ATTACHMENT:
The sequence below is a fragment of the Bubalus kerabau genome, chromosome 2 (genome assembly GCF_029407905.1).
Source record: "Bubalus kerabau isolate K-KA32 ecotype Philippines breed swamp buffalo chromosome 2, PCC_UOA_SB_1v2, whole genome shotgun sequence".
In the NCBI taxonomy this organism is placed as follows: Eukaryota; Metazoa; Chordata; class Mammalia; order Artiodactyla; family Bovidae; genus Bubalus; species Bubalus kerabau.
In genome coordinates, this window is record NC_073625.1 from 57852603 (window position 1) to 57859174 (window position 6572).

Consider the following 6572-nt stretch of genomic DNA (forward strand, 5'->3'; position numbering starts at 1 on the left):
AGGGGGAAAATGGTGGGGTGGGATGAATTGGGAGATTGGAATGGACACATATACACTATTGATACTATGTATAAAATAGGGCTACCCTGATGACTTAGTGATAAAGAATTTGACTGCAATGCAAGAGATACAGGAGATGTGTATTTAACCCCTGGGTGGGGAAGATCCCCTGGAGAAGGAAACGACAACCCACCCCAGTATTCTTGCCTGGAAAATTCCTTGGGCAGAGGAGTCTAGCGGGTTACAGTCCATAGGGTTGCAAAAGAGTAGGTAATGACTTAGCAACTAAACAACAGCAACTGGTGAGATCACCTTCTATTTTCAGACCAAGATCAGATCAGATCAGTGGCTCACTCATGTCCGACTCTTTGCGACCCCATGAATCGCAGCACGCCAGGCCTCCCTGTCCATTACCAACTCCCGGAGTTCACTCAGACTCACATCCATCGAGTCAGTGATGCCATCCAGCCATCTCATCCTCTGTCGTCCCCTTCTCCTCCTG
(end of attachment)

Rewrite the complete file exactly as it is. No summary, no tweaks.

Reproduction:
The sequence below is a fragment of the Bubalus kerabau genome, chromosome 2 (genome assembly GCF_029407905.1).
Source record: "Bubalus kerabau isolate K-KA32 ecotype Philippines breed swamp buffalo chromosome 2, PCC_UOA_SB_1v2, whole genome shotgun sequence".
In the NCBI taxonomy this organism is placed as follows: Eukaryota; Metazoa; Chordata; class Mammalia; order Artiodactyla; family Bovidae; genus Bubalus; species Bubalus kerabau.
In genome coordinates, this window is record NC_073625.1 from 57852603 (window position 1) to 57859174 (window position 6572).

Consider the following 6572-nt stretch of genomic DNA (forward strand, 5'->3'; position numbering starts at 1 on the left):
AGGGGGAAAATGGTGGGGTGGGATGAATTGGGAGATTGGAATGGACACATATACACTATTGATACTATGTATAAAATAGGGCTACCCTGATGACTTAGTGATAAAGAATTTGACTGCAATGCAAGAGATACAGGAGATGTGTATTTAACCCCTGGGTGGGGAAGATCCCCTGGAGAAGGAAACGACAACCCACCCCAGTATTCTTGCCTGGAAAATTCCTTGGGCAGAGGAGTCTAGCGGGTTACAGTCCATAGGGTTGCAAAAGAGTAGGTAATGACTTAGCAACTAAACAACAGCAACTGGTGAGATCACCTTCTATTTTCAGACCAAGATCAGATCAGATCAGTGGCTCACTCATGTCCGACTCTTTGCGACCCCATGAATCGCAGCACGCCAGGCCTCCCTGTCCATTACCAACTCCCGGAGTTCACTCAGACTCACATCCATCGAGTCAGTGATGCCATCCAGCCATCTCATCCTCTGTCGTCCCCTTCTCCTCCTG